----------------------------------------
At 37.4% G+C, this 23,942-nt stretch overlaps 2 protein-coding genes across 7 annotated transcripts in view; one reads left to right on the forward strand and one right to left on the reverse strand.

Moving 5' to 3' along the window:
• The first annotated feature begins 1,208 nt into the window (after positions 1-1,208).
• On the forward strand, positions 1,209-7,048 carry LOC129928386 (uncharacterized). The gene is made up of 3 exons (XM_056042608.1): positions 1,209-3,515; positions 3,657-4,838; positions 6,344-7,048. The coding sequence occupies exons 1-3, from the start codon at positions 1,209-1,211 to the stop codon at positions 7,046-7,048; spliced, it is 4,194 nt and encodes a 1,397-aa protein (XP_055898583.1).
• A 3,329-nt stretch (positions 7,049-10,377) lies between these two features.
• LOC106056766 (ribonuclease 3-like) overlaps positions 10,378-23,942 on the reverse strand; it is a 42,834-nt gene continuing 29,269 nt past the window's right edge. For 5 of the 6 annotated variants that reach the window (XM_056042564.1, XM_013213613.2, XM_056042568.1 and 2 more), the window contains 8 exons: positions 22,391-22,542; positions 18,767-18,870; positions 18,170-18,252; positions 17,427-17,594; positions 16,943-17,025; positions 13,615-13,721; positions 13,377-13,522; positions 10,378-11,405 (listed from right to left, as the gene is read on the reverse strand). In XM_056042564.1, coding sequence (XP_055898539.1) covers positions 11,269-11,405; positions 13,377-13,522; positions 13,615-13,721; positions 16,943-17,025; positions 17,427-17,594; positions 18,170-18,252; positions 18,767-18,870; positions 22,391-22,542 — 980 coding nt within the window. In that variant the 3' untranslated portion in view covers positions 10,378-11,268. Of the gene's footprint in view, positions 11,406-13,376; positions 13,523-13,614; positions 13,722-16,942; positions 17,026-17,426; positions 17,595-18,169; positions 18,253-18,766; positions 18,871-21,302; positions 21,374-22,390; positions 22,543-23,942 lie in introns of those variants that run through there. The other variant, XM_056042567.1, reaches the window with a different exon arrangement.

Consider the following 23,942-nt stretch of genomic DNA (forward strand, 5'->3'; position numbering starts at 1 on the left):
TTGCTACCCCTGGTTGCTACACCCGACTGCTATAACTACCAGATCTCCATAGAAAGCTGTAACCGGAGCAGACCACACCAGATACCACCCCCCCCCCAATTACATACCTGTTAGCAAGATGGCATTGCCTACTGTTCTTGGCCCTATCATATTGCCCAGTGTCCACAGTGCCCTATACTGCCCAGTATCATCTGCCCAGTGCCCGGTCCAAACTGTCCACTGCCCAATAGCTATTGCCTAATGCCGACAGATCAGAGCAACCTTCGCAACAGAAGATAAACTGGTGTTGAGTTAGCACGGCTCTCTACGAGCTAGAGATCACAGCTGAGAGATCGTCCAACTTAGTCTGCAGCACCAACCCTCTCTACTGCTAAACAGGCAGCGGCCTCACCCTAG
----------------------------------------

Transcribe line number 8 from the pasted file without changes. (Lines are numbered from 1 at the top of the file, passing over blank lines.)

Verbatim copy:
TTGCTACCCCTGGTTGCTACACCCGACTGCTATAACTACCAGATCTCCATAGAAAGCTGTAACCGGAGCAGACCACACCAGATACCACCCCCCCCCCAATTACATACCTGTTAGCAAGATGGCATTGCCTACTGTTCTTGGCCCTATCATATTGCCCAGTGTCCACAGTGCCCTATACTGCCCAGTATCATCTGCCCAGTGCCCGGTCCAAACTGTCCACTGCCCAATAGCTATTGCCTAATGCCGACAGATCAGAGCAACCTTCGCAACAGAAGATAAACTGGTGTTGAGTTAGCACGGCTCTCTACGAGCTAGAGATCACAGCTGAGAGATCGTCCAACTTAGTCTGCAGCACCAACCCTCTCTACTGCTAAACAGGCAGCGGCCTCACCCTAG